Online Book Club Review by SenSen, Published Aug 1, 2020
Vera Koo is a first-generation Chinese-American woman. Her family came to San Francisco when she was 12, but they continued to live in a traditional Chinese household. ‘Although not everyone knows what it’s like to be an immigrant, almost everyone understands how it feels to, in Vera’s words, “search for the thing you are good at.”’ Her search began in a trap shooting lesson, in her late 40s, and by the age of 70, Vera Koo was both a national and world titleholder in the sport of Action Pistol Shooting. In between, there were periods of accomplishments, and of failure. Created by Vera herself, with the assistance of writer Justin Pahl, The Most Unlikely Champion, is a memoir that tells us her story.
The memoir follows two timelines. The first is portraying all the significant moments in Vera’s life, from her relationship with her parents – a father with a role of a detached patriarch and a mother with a mysterious past, through her relationship with her husband, Carlos, and their children, all as a background of her career as a competitive shooter (or is it the other way around?) In the second timeline, Vera is much older, recovering from yet another injury that puts her in a hospital bed, causing her to miss Bianchi Cup that year, but using that time to reflect upon her life.
Raised by traditional Chinese values, it was expected of Vera that she fulfills her husband’s needs above all else. Carlos had always been a sports type, so Vera followed his active life, be it windsurfing, horseback riding, or camping. But she started competitive shooting alone, a male-dominated sport. In her whole sports career, she had to prove that she could be as good as anyone else, and better still. She was a middle-aged petite woman when she started shooting. But looks can be deceiving, as Vera was the first and only woman in the history of the Bianchi Cup to win eight National Women’s titles. She’s won two World titles and was the first woman to place in the overall top 20 at the Bianchi Cup.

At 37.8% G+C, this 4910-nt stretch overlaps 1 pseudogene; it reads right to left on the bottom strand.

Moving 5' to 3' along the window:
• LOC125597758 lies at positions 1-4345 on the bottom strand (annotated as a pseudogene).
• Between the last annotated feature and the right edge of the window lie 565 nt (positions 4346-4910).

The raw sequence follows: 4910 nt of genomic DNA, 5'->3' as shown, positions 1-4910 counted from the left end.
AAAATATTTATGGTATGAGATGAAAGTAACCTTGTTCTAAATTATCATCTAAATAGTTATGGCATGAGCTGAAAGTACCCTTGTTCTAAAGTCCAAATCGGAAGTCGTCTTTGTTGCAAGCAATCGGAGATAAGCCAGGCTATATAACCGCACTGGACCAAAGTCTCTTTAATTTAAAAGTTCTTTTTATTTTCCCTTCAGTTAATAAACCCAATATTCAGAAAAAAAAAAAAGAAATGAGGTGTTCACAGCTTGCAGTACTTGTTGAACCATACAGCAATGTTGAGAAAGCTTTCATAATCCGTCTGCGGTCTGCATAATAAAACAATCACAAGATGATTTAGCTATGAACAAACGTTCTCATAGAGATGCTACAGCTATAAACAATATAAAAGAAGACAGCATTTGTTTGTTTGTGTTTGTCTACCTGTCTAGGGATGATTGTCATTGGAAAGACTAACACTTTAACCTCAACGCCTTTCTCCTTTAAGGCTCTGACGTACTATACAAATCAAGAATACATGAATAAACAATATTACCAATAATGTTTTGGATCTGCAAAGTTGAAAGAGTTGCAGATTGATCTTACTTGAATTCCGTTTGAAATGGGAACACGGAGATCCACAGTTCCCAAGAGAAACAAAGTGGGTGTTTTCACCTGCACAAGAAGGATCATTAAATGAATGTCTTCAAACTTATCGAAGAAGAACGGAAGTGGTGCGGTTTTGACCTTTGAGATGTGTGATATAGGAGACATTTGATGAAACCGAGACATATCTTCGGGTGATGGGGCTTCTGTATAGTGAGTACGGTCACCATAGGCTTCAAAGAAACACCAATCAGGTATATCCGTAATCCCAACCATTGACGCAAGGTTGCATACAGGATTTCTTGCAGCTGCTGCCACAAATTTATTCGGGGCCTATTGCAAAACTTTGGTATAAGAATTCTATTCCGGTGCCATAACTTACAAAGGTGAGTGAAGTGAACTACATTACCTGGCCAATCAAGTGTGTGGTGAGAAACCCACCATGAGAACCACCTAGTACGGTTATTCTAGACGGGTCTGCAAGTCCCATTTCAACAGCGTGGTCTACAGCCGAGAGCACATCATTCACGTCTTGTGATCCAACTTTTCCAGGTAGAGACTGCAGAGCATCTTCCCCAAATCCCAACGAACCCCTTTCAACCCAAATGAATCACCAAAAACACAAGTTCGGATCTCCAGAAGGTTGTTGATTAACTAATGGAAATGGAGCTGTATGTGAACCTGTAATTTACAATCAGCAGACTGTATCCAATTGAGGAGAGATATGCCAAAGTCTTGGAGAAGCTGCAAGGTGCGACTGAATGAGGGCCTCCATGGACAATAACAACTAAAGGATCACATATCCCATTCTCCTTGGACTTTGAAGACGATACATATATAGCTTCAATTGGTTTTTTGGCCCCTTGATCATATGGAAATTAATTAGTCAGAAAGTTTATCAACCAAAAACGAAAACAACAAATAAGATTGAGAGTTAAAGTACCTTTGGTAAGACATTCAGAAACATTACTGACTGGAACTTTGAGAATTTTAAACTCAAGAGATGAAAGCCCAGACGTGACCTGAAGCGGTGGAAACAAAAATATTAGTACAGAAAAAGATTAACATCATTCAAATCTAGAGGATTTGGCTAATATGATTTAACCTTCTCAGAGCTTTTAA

Indeed, the memoir is full of Vera’s accomplishments throughout her shooting career. But, darker moments lay amid all of those moments of contentment, as they always do. Sudden tragedies, loved one’s betrayal, immense grief. They could have been setbacks to Vera’s life, professional and personal, but through her newfound faith in God, she had survived them all. Her persistence and determination never wavered but continued strong through all twists and turns of fate.
This memoir is not one of a self-absorbed person, who wanted to put all their accomplishment on paper, but one of a humble woman, who wanted to share her hard-earned lessons with us. The writing is very simple, and it doesn’t portray Vera as a perfect mother, wife, or businesswoman. The book was exceptionally well-edited. Descriptions of the shooting were apprehensible, so, even as a person who hasn’t even held a gun before, I could easily imagine what was happening. Overall, it was hard to put the book down. The one thing that bothered me was the slight repetitiveness of phrases by the end of the book, but it didn’t greatly affect my reading flow.
I am happy to give this inspiring book 4 out of 4 stars . It proved again that there shouldn’t be any prejudices against race, gender, or age, nor should they be used as an excuse for not giving your best in everything you do. It made me want to be better, try harder, and never give up. There are no profanities nor erotic scenes. There are religious themes in the book, but I think everyone could read it since its lessons lay beyond religious identification. I would especially recommend it to people who found their calling in life but are facing difficulties, and to the ones who are still searching. Because ‘“Search for something you’re good at,” Vera says, “and it will take you far.”’
Original review of The Most Unlikely Champion can be found here.